Video Disproves Miami PD’s Denial they were Chasing Motorcyclist before he Died

Miami police denied pursuing a motorcyclist at speeds more than 100 mph before the cyclist crashed, killing himself and seriously injuring his wife who was riding with him.,

But that was before video evidence surfaced showing a Miami cop behind Yoinis Cruz Peña before he crashed on Memorial Day Weekend.

However, the Miami police union is still denying one of their officers chased Peña on Memorial Day Weekend before the 29-year-old man was found dead by fellow bikers.

In fact, Miami police union chief Ed Lugo began criticizing Peña’s family and friends on Twitter for shooting video of the aftermath of the crash instead of rendering first aid.

But the main question is, did the Miami police officer pursuing Peña cause the crash or at least witness the crash before disappearing?

According to the Miami New Times, the officer was in violation of departmental policy that forbids cops from engaging in high-speed pursuits for traffic infractions, misdemeanors and non-violent felonies:

According to a police statement, the crash occurred just after 3:30 p.m. on the off-ramp leading from the Rickenbacker to the southbound lanes of South Dixie Highway. In the first new video clip, the motorcyclists pass an MPD cruiser as they turn right onto the Rickenbacker. In the second clip, the MPD officer can be seen chasing a motorcyclist, who witnesses say was Peña.

The biker recording the footage says he’s going more than 100 mph, but both Peña and the cop blow past the biker. At the end of the second clip, the riders turn a corner to see a bike overturned and realize Peña and his wife have been thrown off the overpass. The officer is nowhere to be seen at that point.

Chasing Peña might have violated MPD’s policies: According to the department’s rulebook, officers are instructed to discontinue a chase if the suspect committed only a “traffic infraction, misdemeanor, or nonviolent felony” or “when there is a clear and unreasonable danger to the officer and/or other citizens.” This includes “when speeds dangerously exceed the normal flow of traffic.”

So maybe that explains the blatant denial by the police union that the cop was even pursuing Peña in the first place.

An edited version of all three videos is posted above. Click on the Miami New Times to watch all three videos in their entirety.

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Miami police denied pursuing a motorcyclist at speeds more than 100 mph before the cyclist crashed, killing himself and seriously injuring his wife who was riding with him.,

But that was before video evidence surfaced showing a Miami cop behind Yoinis Cruz Peña before he crashed on Memorial Day Weekend.

However, the Miami police union is still denying one of their officers chased Peña on Memorial Day Weekend before the 29-year-old man was found dead by fellow bikers.

In fact, Miami police union chief Ed Lugo began criticizing Peña’s family and friends on Twitter for shooting video of the aftermath of the crash instead of rendering first aid.

But the main question is, did the Miami police officer pursuing Peña cause the crash or at least witness the crash before disappearing?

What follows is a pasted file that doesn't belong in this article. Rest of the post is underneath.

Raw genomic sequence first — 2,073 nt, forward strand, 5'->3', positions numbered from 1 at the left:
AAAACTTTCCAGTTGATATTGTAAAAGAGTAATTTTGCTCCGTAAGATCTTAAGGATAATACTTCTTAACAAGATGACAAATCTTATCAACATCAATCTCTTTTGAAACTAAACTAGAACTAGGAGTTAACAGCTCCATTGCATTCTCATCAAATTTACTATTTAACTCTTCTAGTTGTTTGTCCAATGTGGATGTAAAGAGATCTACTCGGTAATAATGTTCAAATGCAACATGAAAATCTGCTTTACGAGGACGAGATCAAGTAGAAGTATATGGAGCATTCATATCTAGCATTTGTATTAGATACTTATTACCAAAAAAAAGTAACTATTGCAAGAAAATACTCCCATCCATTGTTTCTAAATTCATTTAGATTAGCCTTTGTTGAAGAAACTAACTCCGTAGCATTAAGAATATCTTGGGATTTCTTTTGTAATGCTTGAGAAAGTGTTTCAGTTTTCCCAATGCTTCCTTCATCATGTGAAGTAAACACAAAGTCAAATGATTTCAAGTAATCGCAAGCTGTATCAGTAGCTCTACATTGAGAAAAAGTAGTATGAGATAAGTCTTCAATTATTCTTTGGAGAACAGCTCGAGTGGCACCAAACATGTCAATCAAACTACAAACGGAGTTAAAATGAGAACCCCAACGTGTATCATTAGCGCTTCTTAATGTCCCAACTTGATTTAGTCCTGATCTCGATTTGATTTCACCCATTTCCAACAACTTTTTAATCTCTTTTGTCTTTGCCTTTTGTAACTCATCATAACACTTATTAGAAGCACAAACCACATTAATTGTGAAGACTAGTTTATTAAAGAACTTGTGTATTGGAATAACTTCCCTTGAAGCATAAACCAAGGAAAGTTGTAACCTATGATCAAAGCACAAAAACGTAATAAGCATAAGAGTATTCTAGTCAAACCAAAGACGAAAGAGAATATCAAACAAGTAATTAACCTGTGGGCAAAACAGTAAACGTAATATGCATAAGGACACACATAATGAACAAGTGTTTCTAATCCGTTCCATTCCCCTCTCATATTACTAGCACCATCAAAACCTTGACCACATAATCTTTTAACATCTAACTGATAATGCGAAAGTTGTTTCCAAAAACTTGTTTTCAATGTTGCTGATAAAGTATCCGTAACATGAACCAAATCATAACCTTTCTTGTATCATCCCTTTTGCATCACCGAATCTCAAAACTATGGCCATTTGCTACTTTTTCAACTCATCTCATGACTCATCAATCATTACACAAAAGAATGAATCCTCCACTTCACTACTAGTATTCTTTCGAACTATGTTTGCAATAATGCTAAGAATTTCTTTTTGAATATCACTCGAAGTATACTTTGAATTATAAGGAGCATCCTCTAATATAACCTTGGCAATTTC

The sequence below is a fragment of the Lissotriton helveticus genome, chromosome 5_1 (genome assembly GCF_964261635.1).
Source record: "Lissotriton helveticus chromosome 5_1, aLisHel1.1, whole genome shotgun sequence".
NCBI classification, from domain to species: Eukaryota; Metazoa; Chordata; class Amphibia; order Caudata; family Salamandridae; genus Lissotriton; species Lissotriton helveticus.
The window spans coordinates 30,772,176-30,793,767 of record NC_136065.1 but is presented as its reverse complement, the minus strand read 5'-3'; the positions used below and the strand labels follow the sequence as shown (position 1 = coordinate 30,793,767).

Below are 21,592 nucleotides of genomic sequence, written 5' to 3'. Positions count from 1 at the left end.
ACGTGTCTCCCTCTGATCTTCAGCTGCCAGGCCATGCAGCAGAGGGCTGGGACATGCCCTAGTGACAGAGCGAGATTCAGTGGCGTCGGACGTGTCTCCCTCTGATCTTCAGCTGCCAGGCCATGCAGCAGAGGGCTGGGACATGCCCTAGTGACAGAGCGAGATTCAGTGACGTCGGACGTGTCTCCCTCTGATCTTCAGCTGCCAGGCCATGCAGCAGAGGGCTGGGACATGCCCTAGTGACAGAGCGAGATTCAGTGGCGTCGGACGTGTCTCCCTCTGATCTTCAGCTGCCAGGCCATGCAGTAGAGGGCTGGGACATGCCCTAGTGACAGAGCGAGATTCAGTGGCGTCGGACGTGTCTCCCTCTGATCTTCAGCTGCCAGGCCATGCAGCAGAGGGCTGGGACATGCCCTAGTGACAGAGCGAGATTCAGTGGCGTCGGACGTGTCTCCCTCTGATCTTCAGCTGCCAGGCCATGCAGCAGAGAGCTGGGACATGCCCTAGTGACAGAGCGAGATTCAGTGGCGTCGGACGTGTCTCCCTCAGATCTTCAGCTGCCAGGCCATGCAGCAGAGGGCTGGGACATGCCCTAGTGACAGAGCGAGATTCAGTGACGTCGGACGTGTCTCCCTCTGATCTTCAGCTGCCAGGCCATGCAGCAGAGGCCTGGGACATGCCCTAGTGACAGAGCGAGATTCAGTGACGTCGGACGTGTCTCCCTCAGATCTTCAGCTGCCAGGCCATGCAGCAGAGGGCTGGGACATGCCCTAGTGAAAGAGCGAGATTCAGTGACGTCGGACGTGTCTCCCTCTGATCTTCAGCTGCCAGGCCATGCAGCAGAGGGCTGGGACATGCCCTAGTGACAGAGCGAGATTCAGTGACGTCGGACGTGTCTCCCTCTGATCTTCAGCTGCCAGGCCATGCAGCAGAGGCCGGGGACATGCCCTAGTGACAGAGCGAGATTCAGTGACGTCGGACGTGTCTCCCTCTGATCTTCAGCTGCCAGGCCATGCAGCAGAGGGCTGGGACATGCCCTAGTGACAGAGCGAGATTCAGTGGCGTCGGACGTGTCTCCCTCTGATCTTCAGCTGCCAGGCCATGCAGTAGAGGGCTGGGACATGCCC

According to the Miami New Times, the officer was in violation of departmental policy that forbids cops from engaging in high-speed pursuits for traffic infractions, misdemeanors and non-violent felonies:

According to a police statement, the crash occurred just after 3:30 p.m. on the off-ramp leading from the Rickenbacker to the southbound lanes of South Dixie Highway. In the first new video clip, the motorcyclists pass an MPD cruiser as they turn right onto the Rickenbacker. In the second clip, the MPD officer can be seen chasing a motorcyclist, who witnesses say was Peña.

The biker recording the footage says he’s going more than 100 mph, but both Peña and the cop blow past the biker. At the end of the second clip, the riders turn a corner to see a bike overturned and realize Peña and his wife have been thrown off the overpass. The officer is nowhere to be seen at that point.

Chasing Peña might have violated MPD’s policies: According to the department’s rulebook, officers are instructed to discontinue a chase if the suspect committed only a “traffic infraction, misdemeanor, or nonviolent felony” or “when there is a clear and unreasonable danger to the officer and/or other citizens.” This includes “when speeds dangerously exceed the normal flow of traffic.”

So maybe that explains the blatant denial by the police union that the cop was even pursuing Peña in the first place.

An edited version of all three videos is posted above. Click on the Miami New Times to watch all three videos in their entirety.

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Carlos Miller
Carlos Millerhttps://pinacnews.com
Editor-in-Chief Carlos Miller spent a decade covering the cop beat for various newspapers in the Southwest before returning to his hometown Miami and launching Photography is Not a Crime aka PINAC News in 2007. He also published a book, The Citizen Journalist's Photography Handbook, which is available on Amazon.

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